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Oyler-McCance, S.J., Ryan, M.J., Sullivan, B.K. et al. Genetic connectivity in the Arizona toad (Anaxyrus microscaphus): implications for conservation of a stream dwelling amphibian in the arid Southwestern United States. Conserv Genet (2024).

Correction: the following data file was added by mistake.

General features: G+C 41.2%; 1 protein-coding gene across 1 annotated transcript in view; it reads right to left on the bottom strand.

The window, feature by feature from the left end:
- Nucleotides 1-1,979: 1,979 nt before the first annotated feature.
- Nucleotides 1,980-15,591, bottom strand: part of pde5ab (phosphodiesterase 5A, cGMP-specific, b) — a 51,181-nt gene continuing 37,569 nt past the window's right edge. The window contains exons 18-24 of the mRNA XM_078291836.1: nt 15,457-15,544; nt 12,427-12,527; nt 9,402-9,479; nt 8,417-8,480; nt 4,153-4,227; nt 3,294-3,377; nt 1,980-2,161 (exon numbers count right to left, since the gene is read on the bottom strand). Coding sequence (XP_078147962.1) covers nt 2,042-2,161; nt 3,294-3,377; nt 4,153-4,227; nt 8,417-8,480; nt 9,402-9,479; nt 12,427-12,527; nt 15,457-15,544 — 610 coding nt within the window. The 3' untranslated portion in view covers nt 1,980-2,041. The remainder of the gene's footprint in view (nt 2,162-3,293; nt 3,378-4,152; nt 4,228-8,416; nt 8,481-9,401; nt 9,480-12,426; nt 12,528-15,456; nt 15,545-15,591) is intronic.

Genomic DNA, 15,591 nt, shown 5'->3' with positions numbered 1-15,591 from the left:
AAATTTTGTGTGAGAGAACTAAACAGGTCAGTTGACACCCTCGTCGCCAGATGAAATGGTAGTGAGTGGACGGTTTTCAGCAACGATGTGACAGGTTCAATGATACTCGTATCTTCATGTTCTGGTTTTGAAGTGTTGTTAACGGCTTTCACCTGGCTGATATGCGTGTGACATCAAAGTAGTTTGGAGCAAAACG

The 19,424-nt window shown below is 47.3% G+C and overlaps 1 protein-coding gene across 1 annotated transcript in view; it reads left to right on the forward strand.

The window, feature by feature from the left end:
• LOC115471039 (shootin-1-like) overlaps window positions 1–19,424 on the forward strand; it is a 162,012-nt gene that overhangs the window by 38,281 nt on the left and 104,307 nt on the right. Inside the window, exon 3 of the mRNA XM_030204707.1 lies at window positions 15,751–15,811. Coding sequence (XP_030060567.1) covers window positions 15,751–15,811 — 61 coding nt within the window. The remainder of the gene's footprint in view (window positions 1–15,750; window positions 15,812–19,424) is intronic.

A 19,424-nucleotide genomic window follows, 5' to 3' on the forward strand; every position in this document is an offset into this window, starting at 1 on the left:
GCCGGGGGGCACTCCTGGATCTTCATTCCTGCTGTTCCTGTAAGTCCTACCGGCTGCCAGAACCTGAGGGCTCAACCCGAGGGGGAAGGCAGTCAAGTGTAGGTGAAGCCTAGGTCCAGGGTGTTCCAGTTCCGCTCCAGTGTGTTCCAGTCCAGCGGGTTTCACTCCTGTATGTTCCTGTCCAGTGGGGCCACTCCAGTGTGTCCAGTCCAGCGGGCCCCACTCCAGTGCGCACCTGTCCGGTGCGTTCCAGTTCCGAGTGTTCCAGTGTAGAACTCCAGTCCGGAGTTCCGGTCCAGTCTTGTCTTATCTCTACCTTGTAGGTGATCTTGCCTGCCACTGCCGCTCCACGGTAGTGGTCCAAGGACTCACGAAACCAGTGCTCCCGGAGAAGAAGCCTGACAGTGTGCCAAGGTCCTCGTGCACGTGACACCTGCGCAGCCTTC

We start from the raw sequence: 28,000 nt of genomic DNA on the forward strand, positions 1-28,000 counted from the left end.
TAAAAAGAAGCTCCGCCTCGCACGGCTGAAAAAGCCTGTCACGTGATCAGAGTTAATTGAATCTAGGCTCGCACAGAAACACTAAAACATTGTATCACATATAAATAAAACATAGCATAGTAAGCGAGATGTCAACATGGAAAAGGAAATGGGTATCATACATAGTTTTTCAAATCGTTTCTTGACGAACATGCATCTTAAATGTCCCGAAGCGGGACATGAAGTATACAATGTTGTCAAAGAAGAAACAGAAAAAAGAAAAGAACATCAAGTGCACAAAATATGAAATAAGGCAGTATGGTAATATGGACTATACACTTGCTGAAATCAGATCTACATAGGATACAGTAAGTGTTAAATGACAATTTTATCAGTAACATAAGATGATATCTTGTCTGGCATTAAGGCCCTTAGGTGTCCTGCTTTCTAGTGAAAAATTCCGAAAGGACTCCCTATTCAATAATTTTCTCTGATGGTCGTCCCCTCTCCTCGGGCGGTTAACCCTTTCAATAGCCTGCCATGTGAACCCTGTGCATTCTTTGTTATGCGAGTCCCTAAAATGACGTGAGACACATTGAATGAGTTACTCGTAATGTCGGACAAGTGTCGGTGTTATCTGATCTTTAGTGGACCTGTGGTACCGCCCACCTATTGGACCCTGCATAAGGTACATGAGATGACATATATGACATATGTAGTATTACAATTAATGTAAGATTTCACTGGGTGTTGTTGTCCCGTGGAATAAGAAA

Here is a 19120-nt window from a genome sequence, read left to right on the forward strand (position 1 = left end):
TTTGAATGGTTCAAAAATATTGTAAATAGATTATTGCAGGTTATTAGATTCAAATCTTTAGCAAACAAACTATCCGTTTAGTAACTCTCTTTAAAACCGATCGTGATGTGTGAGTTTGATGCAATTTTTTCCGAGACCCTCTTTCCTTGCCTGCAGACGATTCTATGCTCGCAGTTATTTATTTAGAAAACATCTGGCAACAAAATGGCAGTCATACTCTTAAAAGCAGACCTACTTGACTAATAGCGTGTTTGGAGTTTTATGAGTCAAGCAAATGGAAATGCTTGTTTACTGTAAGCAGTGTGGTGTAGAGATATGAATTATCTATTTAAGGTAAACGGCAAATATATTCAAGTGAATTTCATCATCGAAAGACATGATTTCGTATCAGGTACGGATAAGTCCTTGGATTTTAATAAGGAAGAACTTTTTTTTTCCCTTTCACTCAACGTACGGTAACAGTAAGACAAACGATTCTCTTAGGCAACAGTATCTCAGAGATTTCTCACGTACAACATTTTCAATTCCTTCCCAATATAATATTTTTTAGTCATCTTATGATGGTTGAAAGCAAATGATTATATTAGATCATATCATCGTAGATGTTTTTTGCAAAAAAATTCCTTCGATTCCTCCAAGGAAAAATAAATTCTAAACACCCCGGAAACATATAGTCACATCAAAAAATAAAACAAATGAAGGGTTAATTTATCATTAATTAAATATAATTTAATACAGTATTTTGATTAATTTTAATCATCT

The Arizona Toad (Anaxyrus microscaphus) is restricted to riverine corridors and adjacent uplands in the arid southwesternUnited States. As with numerous amphibians worldwide, populations are declining and face various known or suspectedthreats, from disease to habitat modification resulting from climate change. The Arizona Toad has been petitioned to belisted under the U.S. Endangered Species Act and was considered “warranted but precluded” citing the need for additionalinformation – particularly regarding natural history (e.g., connectivity and dispersal ability). The objectives of this studywere to characterize population structure and genetic diversity across the species’ range. We used reduced-representationgenomic sequencing to genotype 3,601 single nucleotide polymorphisms in 99 Arizona Toads from ten drainages across itsrange. Multiple analytical methods revealed two distinct genetic groups bisected by the Colorado River; one in the northwesternportion of the range in southwestern Utah and eastern Nevada and the other in the southeastern portion of the range incentral and eastern Arizona and New Mexico. We also found subtle substructure within both groups, particularly in centralArizona where toads at lower elevations were less connected than those at higher elevations. The northern and southernparts of the Arizona Toad range are not well connected genetically and could be managed as separate units. Further, thesedata could be used to identify source populations for assisted migration or translocations to support small or potentiallydeclining populations.